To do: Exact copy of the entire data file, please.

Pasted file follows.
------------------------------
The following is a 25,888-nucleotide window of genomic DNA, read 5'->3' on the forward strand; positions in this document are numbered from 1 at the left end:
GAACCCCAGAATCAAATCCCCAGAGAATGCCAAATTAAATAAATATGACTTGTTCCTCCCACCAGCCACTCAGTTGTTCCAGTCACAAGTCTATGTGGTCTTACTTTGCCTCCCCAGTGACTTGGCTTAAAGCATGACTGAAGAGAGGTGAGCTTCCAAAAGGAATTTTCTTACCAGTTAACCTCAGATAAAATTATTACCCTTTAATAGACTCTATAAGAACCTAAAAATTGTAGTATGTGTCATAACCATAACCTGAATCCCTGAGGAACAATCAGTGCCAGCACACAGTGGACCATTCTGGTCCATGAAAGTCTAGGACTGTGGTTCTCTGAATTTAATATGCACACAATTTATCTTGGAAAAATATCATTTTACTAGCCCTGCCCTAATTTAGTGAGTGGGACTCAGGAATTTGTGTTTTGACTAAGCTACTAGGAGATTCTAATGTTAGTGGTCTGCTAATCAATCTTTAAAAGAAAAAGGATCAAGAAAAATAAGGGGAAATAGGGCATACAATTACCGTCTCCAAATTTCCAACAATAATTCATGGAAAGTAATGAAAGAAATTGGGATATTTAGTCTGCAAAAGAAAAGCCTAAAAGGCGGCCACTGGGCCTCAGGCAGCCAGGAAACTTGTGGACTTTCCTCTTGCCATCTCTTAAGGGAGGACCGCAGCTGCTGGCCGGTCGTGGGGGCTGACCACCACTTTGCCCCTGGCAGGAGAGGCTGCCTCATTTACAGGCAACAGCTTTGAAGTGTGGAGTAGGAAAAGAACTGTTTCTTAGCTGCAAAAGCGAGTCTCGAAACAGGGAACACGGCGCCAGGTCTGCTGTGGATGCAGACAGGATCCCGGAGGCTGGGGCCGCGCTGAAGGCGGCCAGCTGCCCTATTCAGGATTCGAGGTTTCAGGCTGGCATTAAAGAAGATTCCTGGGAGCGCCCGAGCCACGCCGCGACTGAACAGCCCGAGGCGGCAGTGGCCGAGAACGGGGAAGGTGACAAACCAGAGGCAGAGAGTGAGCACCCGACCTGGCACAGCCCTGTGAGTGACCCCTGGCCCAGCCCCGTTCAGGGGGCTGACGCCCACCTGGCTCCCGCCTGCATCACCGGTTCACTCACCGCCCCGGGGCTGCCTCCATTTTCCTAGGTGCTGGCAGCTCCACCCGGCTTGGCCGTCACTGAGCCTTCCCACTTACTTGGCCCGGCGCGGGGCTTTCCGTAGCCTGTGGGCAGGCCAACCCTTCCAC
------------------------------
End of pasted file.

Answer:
The following is a 25,888-nucleotide window of genomic DNA, read 5'->3' on the forward strand; positions in this document are numbered from 1 at the left end:
GAACCCCAGAATCAAATCCCCAGAGAATGCCAAATTAAATAAATATGACTTGTTCCTCCCACCAGCCACTCAGTTGTTCCAGTCACAAGTCTATGTGGTCTTACTTTGCCTCCCCAGTGACTTGGCTTAAAGCATGACTGAAGAGAGGTGAGCTTCCAAAAGGAATTTTCTTACCAGTTAACCTCAGATAAAATTATTACCCTTTAATAGACTCTATAAGAACCTAAAAATTGTAGTATGTGTCATAACCATAACCTGAATCCCTGAGGAACAATCAGTGCCAGCACACAGTGGACCATTCTGGTCCATGAAAGTCTAGGACTGTGGTTCTCTGAATTTAATATGCACACAATTTATCTTGGAAAAATATCATTTTACTAGCCCTGCCCTAATTTAGTGAGTGGGACTCAGGAATTTGTGTTTTGACTAAGCTACTAGGAGATTCTAATGTTAGTGGTCTGCTAATCAATCTTTAAAAGAAAAAGGATCAAGAAAAATAAGGGGAAATAGGGCATACAATTACCGTCTCCAAATTTCCAACAATAATTCATGGAAAGTAATGAAAGAAATTGGGATATTTAGTCTGCAAAAGAAAAGCCTAAAAGGCGGCCACTGGGCCTCAGGCAGCCAGGAAACTTGTGGACTTTCCTCTTGCCATCTCTTAAGGGAGGACCGCAGCTGCTGGCCGGTCGTGGGGGCTGACCACCACTTTGCCCCTGGCAGGAGAGGCTGCCTCATTTACAGGCAACAGCTTTGAAGTGTGGAGTAGGAAAAGAACTGTTTCTTAGCTGCAAAAGCGAGTCTCGAAACAGGGAACACGGCGCCAGGTCTGCTGTGGATGCAGACAGGATCCCGGAGGCTGGGGCCGCGCTGAAGGCGGCCAGCTGCCCTATTCAGGATTCGAGGTTTCAGGCTGGCATTAAAGAAGATTCCTGGGAGCGCCCGAGCCACGCCGCGACTGAACAGCCCGAGGCGGCAGTGGCCGAGAACGGGGAAGGTGACAAACCAGAGGCAGAGAGTGAGCACCCGACCTGGCACAGCCCTGTGAGTGACCCCTGGCCCAGCCCCGTTCAGGGGGCTGACGCCCACCTGGCTCCCGCCTGCATCACCGGTTCACTCACCGCCCCGGGGCTGCCTCCATTTTCCTAGGTGCTGGCAGCTCCACCCGGCTTGGCCGTCACTGAGCCTTCCCACTTACTTGGCCCGGCGCGGGGCTTTCCGTAGCCTGTGGGCAGGCCAACCCTTCCAC